The Maulik Pancholy Interview

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"I Think Selling Pot Becomes a Way For Him to Have Something to Do"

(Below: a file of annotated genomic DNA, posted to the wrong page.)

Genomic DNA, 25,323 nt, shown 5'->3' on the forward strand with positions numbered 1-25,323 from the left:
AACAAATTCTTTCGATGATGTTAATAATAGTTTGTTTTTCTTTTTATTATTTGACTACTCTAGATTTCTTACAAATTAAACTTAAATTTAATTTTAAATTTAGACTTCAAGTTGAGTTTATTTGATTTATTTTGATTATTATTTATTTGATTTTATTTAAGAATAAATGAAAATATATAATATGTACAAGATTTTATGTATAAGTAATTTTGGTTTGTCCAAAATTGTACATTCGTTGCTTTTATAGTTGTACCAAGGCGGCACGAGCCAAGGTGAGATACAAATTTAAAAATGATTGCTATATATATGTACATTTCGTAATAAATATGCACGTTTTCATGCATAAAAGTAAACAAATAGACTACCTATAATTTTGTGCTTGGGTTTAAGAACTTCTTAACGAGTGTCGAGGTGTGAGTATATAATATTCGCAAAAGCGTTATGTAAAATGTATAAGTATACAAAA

About five years ago, I was in graduate school with actor Maulik Pancholy. He was a third-year when I was a first-year, and by the time I graduated, he was becoming a big deal. Now he's got recurring roles on two (two!) hit series. He plays drug-dealing college student Sanjay on Showtime's Weeds, and he's assistant to Alec Baldwin's network executive Jack Donaghy on NBC's 30 Rock. A few weeks ago, I joined him for brunch in Brooklyn, and he kindly answered all my questions. Even the geeky ones about Tina Fey. Mark Blankenship: Let's start with Weeds, since the third season is almost upon us. How did you end up with the role of Sanjay? Maulik Pancholy: Rolin Jones [a Weeds writer and former classmate at Yale School of Drama] called me and said, "We're about to write this character, and we don't cast out of New York very often, but it's perfect for you and you need to get yourself on tape for it." So I sent in an audition tape, and it was actually really complicated, because it was moving very quickly. They had to do some kind of network approval with Showtime, but I wasn't in L.A. because I was doing a very low-budget indie film in New York. I was able to get out of the film to do my first episode, but it was hard, because I was letting people down. It all worked out, but it was against all odds, being in the wrong city and having to get approval on tape and having another job. MB: Once you got the job, were you expected to play a recurring character? MP: After I shot my first episode, the part just kind of grew from there. I don't even think they necessarily knew where it was going to go. MB: Do you think they developed the role based on what you were bringing to it? MP: I don't know, actually. I'm not super-privy to how they write. I do think the writers are super-smart and write to what they see as people's skills. MB: You've said in another interview that Sanjay upends Indian stereotypes. Can you talk about how that's true? MP: Yeah. You know, I feel like some of the stereotypes of Indian characters you see on television are that they're a little bit nerdy and super-intelligent, and I think Sanjay has that. MB: Because he's a tutor, right? MP: Right. But he also says in his very first episode that he's a complete underachiever with no direction, and he needs some cash. I think that's pretty unusual. He doesn't want to be a doctor or a scientist, so he's a drug dealer.

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